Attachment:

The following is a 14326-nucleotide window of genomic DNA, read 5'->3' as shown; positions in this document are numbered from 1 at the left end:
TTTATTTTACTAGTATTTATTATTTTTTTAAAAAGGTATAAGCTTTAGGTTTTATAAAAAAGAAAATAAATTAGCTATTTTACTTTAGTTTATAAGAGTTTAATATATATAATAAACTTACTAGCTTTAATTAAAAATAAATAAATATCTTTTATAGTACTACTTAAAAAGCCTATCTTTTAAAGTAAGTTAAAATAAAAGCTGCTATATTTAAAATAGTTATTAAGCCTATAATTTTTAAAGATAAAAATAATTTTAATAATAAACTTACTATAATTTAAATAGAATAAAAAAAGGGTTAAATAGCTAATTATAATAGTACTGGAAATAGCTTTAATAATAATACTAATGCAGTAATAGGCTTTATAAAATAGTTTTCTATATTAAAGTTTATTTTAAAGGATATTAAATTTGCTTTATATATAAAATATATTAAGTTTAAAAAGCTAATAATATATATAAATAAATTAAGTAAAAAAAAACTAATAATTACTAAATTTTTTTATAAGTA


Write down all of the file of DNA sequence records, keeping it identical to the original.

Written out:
The following is a 14326-nucleotide window of genomic DNA, read 5'->3' as shown; positions in this document are numbered from 1 at the left end:
TTTATTTTACTAGTATTTATTATTTTTTTAAAAAGGTATAAGCTTTAGGTTTTATAAAAAAGAAAATAAATTAGCTATTTTACTTTAGTTTATAAGAGTTTAATATATATAATAAACTTACTAGCTTTAATTAAAAATAAATAAATATCTTTTATAGTACTACTTAAAAAGCCTATCTTTTAAAGTAAGTTAAAATAAAAGCTGCTATATTTAAAATAGTTATTAAGCCTATAATTTTTAAAGATAAAAATAATTTTAATAATAAACTTACTATAATTTAAATAGAATAAAAAAAGGGTTAAATAGCTAATTATAATAGTACTGGAAATAGCTTTAATAATAATACTAATGCAGTAATAGGCTTTATAAAATAGTTTTCTATATTAAAGTTTATTTTAAAGGATATTAAATTTGCTTTATATATAAAATATATTAAGTTTAAAAAGCTAATAATATATATAAATAAATTAAGTAAAAAAAAACTAATAATTACTAAATTTTTTTATAAGTA